On The Beer
by Mark Wood
Have you ever seen a bunch of guys jrinkin’homebrew around a machine with the guts hauled out of it and wrenches strewn all over the ground? Ask ‘em if they need a hand and you’ll end up holding a frosty mug of suds and an initiation into the subtle art of fixing stuff.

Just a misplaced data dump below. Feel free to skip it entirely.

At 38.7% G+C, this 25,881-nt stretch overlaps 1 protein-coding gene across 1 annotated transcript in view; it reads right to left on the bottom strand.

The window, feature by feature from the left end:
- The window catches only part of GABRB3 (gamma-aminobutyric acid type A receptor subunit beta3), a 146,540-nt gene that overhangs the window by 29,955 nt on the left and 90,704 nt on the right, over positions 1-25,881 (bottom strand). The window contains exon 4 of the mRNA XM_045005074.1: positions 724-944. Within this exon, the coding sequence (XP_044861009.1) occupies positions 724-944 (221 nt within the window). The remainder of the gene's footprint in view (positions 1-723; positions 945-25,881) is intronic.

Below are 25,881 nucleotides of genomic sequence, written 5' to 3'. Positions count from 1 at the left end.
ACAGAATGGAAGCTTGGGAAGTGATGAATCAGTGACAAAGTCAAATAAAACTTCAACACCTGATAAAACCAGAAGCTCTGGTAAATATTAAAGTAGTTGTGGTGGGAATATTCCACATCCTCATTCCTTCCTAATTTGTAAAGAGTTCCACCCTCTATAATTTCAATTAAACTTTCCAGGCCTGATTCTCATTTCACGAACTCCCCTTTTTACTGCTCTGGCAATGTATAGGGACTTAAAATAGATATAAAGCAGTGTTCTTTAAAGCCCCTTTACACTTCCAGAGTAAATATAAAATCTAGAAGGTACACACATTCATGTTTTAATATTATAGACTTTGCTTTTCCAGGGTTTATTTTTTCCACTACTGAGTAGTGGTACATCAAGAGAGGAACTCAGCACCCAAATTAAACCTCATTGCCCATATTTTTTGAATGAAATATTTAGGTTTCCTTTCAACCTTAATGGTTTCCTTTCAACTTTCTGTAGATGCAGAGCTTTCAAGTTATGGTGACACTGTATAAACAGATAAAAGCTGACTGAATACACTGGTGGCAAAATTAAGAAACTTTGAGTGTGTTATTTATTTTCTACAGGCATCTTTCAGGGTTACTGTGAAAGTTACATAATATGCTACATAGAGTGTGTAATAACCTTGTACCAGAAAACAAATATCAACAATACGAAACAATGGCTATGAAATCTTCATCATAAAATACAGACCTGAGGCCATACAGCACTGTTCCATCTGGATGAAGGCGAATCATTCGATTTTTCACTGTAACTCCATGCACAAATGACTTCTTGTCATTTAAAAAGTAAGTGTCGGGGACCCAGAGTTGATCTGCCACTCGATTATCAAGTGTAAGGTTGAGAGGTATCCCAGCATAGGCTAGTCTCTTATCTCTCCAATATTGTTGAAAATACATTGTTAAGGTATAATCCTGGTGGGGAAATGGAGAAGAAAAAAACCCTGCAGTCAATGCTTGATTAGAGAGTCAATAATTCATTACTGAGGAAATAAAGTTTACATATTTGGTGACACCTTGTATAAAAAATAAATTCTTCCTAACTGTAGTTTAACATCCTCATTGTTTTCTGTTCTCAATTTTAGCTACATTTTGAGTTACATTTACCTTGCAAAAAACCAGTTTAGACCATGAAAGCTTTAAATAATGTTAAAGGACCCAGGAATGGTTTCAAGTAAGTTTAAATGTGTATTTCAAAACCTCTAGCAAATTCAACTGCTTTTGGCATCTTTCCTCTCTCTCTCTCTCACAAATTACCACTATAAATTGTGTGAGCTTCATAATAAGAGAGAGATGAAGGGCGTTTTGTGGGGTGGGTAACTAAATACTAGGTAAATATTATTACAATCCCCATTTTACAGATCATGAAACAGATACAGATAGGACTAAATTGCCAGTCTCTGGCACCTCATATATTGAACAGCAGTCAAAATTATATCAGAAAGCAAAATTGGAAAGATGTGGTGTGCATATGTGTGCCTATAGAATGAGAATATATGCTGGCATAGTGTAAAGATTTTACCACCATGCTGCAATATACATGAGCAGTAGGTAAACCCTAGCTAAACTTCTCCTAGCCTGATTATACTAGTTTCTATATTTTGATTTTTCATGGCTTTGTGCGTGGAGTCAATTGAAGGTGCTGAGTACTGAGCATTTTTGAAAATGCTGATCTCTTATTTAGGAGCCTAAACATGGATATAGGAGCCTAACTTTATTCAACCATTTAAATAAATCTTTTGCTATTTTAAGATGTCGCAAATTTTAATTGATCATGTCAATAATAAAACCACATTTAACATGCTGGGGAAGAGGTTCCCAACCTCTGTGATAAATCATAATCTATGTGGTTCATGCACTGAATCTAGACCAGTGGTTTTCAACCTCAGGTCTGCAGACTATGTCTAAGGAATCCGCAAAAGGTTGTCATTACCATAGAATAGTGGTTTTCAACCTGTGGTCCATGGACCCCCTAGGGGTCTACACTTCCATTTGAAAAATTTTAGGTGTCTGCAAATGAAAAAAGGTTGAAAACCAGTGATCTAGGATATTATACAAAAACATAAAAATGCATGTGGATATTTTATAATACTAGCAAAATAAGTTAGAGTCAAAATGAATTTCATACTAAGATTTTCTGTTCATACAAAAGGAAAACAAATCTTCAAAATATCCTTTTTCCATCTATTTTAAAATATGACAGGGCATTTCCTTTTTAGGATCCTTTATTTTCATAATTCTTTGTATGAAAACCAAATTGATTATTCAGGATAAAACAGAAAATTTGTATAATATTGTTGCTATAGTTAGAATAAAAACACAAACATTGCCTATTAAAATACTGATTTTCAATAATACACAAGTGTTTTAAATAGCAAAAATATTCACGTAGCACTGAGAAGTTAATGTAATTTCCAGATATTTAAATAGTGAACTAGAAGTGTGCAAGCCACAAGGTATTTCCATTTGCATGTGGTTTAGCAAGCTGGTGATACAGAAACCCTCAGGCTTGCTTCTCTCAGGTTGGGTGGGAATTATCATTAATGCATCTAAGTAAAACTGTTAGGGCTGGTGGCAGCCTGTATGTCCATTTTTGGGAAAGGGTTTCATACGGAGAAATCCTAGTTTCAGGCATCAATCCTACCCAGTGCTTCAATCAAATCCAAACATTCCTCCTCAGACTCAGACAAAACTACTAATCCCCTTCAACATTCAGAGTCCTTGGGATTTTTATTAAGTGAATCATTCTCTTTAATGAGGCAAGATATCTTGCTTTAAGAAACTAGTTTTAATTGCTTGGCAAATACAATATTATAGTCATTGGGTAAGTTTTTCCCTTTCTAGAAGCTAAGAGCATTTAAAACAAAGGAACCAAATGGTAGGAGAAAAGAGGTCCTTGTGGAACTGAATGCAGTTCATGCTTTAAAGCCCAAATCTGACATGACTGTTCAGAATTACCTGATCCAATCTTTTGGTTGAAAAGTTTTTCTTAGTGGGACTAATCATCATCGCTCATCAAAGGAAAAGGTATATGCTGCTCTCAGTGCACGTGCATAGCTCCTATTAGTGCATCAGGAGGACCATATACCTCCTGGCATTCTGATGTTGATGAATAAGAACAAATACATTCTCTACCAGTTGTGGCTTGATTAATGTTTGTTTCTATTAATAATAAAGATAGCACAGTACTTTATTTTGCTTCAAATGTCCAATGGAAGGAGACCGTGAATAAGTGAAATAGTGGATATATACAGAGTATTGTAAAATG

If done properly a simple task can be dragged out into an all afternoon chore and quite possibly lead to a late night fiasco. The machine may or may not ever work again but, like everything else in life, the main thing is to have fun. Some may see a mechanical failure as a serious setback while others see it as a time for some analytical jrinkin’. You can’t just start right in on a project, first you got to snop the top off a cold one, wrap your head around the problem and sneak up on it. Sometimes the job only takes three or four Smokey Browns, a few smacks with a hammer and it’s back in action. Sometimes it takes more Smokey Browns or no hammer at all. Who knows? That’s the beauty of it all. The solution usually requires an equal amount of thought, force and jrinks in proportion to the spontaneity, emotion and severity of the problem. At least that’s what I learned during my last attempt at fixing something. I was mowing the lawn under an azure sky of deepest summer, thoroughly enjoying the scent of fresh cut grass and all the satisfaction afforded with the violence of whirling, motorized blades. In the midst of a roaring good time my lawnmower died. I was heartbroken. It was the same machine I’ve had for a dozen years or more and it was made up out of a dozen or more lawnmowers. That afternoon a small crowd gathered around the machine and the ridiculous process of fixing something commenced with an uncommon amount of enthusiasm. While many hands make light work they also make light of a dark situation and sometimes the goal is lost in the pursuit. Eventually we stumbled on a decent solution and made the lawnmower work again by taking other lawnmowers apart and adding it to the parts scattered on the ground until one good machine emerged from the pile. This called for a fresh round of jrinks, much congratulatory backslapping and a royal commission inquiry into how we emerged victorious. It was deemed that there weren’t enough words in the english language to accurately describe the event so new ones were invented. The act of machinery devouring other machinery in order to survive was described as mechanibalism, much to the delight of all assembled and met with sage nods of approval. This was quickly conjugated to include mechanibals, who dispersed without ceremony in search of other things to fix.